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AMA Files Brief in Support of Fla. Noneconomic Damages Cap

The American Medical Association has filed an amicus brief urging the Florida Supreme Court to uphold the state's limit on subjective awards for noneconomic damages.

The AMA, in a brief filed Thursday, joined other organizations representing Florida physicians, hospitals, small business owners and their insurers to ask the Court to preserve patients' access to more affordable medical care.

“The Florida legislature reined in extraordinary noneconomic damages to provide a remedy for the social and economic problems caused by the state's broken liability system,” said AMA Past President Cecil B. Wilson, M.D., an internist from Winter Park, Fla.

“Removing this remedy threatens to undo everything that patients and physicians have gained, including greater predictability in the medical liability system, reduced defensive medicine costs and improved access to critical specialists.”

Noneconomic damages are largely random sums awarded by juries for unquantifiable emotional issues such as pain and suffering. Floridians who have been harmed by true medical negligence receive unlimited economic damages for items such as lost wages, medical expenses, and reduced earning potential.

“Florida's cap on noneconomic damages strikes a reasonable balance between the needs of patients who have been harmed and the needs all Floridians who need affordable, accessible medical care,” Wilson said.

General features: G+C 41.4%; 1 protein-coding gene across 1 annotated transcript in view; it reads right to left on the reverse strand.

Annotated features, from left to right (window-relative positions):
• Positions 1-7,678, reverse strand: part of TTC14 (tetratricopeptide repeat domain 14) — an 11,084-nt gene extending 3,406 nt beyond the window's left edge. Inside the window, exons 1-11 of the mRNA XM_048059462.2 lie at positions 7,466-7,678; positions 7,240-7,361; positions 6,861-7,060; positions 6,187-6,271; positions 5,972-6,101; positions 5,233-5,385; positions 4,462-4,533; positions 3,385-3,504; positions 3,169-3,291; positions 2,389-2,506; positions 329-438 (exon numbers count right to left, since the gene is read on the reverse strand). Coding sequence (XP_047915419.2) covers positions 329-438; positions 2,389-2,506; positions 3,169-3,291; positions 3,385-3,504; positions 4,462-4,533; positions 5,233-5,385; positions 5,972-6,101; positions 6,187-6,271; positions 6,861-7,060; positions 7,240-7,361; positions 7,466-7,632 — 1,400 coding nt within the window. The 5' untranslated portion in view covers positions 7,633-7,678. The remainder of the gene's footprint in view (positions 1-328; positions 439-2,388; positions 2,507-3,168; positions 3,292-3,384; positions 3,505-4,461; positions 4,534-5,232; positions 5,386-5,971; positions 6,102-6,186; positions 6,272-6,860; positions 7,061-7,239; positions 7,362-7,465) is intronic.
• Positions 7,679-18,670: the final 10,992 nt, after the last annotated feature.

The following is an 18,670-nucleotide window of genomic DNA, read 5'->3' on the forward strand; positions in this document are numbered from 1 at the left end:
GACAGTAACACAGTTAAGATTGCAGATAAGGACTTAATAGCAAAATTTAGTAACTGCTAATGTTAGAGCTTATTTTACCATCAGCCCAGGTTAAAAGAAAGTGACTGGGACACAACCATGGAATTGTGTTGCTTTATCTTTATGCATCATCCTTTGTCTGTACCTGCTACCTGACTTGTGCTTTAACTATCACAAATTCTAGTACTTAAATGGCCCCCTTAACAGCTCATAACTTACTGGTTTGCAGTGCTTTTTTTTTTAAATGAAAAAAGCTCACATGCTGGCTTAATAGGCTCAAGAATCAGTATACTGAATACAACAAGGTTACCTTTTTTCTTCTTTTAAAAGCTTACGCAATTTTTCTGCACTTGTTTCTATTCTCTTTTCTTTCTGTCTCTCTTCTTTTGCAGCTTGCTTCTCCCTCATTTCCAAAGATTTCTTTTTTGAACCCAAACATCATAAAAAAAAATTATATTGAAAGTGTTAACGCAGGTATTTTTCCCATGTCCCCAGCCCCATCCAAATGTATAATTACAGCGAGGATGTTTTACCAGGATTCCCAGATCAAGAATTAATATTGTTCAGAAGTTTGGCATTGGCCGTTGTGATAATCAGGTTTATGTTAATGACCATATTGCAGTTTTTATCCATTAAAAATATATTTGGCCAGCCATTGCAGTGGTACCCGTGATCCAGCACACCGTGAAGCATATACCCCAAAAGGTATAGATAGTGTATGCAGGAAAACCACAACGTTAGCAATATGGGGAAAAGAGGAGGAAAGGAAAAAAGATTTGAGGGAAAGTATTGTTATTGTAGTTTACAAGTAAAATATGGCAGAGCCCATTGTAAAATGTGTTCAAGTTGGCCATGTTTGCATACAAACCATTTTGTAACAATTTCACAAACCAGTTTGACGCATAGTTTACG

Research measuring the benefits of medical liability reforms that include caps has shown that in states with noneconomic damage caps, liability premium rates were reduced an average of 17.3 percent for internists, 20.7 percent for general surgeons and 25.5 percent for ob-gyns. A 2010 Gallup Poll of physicians found that 73 percent had practiced defensive medicine in the previous year to protect against potential liability.

“Freeing physicians from the liability system's culture of fear would help reduce defensive medicine, estimated to cost the nation $70-$126 billion per year, according to the U.S. Department of Health and Human Services,” Wilson said.

Medical liability reforms also impact physician access. One study found the number of physicians in high-risk specialties was between 4 and 7 percent higher in states which limited noneconomic damages. Other research determined underserved areas benefit from award limits, specifically in the greater number of surgical and support specialists.




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